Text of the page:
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Many-banded krait

The Many-banded krait (Bungarus multicinctus), also known as the Taiwanese krait or the Chinese krait, is a highly venomous species of elapid snake found in throughout much of central and southern China and Southeast Asia. The species was first described by the scientist Edward Blyth in 1861. This species has two known subspecies, the nominate Bungarus multicinctus multicinctus, and Bungarus multicinctus wanghaotingi.[4] The many-banded krait mostly inhabits marshy areas throughout its geographical distribution, though it does occur in other habitat types.


Since the species' description by zoologist and pharmacist, Edward Blyth in 1861,[2][5] Bungarus multicinctus has been the binomial of the species. The generic name, Bungarus, is a Latinisation of Telegu baṅgāru, "krait."[6] The specific name multicinctus is derived from the Latin multi-, combining form of multus, "much, many",[7] and Latin cinctus, past participle of cingere, "to encircle" - as in a "band".[8] The full species name (Bungarus multicinctus) thus literally means "banded krait". The common name "krait" is from Hindi (करैत karait), which is perhaps ultimately derived from the Sanskrit word (काल kāla), which means "black".[9]

Taxonomy and evolution[edit]

Specimen after shedding skin

The kraits, as they are commonly known, belong to the family Elapidae and the genus Bungarus. The genus is endemic to the continent of Asia. They are morphologically well connected, forming a close-knit and cohesive unit. The genus has 12-13 species who are morphologically distinct from the Naja genus and the Afro-elapids according to McDowell (1987). McDowell stated "species diversity is greatest in Africa, but the Asiatic Bungarus and Ophiophagus are each so peculiar in anatomy as to suggest an ancient divergence”.[10] Others, including Slowinski, believed that the kraits (Bungarus), are part of a clade that clusters with a group including the king cobra (Ophiophagus hannah) and oddly enough, with the African mambas (Dendroaspis) on the most-parsimonious tree or with Elapsoidea on the maximum-likelihood tree. This result calls into question the monophyly of cobras and underscores the uncertainty of the homology of the hood spreading behavior in cobras and mambas. The relationships of Dendroaspis, Ophiophagus, and Bungarus differed between the parsimony and likelihood analyses, suggesting that more work is necessary to resolve the relationships of these problematic taxa.[11] McDowell's findings in regard to the sister-group of Bungarus and the sea snakes (Hydrophiinae) family, propose that the kraits might just be a per-mutable clade between the elapidae "palatine-erectors" and the hydrophiinae "palatine draggers". Two genera within the hydrophiinae family in particular, support McDowell's hypothesis. The two genera are Salomonelaps and Loveridgelaps due to many shared characteristics.[12] Mao et al (1983) showed that this species, Bungarus multicinctus was slightly distinct from the other members of its genus and was immunologically more similar to Laticauda, terrestrial Australian elapids, and true sea snakes than it is to Elapsoidea sundevalli (Sundevall's garter snake), Naja naja (Indan cobra) or two Micrurus species (New World or American coral snakes).[13] Minton (1981), Schwaner et al. and Cadle & Gorman (1981) all suggested similar things to Mao et al. (1983) based on immunological data. The many-banded krait was more similar to the Australian elapids, Laticauda and true sea snakes than they were to numerous elapids they were compared to.[14]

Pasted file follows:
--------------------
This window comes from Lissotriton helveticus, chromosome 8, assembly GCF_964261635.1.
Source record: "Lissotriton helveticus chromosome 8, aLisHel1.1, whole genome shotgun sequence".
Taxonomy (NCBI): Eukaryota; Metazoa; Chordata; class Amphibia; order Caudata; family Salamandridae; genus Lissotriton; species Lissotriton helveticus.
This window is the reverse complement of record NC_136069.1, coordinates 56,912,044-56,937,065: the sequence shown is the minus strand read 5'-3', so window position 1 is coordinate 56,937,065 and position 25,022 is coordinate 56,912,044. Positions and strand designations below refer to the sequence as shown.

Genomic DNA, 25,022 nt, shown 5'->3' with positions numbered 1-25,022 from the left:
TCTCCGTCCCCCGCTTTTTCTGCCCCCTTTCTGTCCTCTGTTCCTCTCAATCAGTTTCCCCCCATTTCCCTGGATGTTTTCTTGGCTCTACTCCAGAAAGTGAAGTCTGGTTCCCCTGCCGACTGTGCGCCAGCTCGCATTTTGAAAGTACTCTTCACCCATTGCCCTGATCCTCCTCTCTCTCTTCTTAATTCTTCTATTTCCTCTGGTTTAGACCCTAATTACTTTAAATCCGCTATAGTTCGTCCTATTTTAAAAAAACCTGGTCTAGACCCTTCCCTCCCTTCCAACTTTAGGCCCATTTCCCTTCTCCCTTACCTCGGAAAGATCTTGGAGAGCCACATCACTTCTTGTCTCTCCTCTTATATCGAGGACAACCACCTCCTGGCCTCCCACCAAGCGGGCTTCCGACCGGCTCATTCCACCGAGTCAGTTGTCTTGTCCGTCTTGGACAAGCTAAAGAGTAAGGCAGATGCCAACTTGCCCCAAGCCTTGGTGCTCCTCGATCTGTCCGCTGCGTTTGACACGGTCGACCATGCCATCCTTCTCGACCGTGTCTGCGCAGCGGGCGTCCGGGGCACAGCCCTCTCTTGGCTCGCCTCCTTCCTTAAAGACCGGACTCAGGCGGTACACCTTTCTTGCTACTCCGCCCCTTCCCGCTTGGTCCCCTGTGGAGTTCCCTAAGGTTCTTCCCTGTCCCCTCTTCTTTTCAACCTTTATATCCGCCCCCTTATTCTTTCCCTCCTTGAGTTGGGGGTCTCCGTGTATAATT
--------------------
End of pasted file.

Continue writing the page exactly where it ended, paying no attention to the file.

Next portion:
Identification and physical appearance[edit]

A many-banded krait found in Taiwan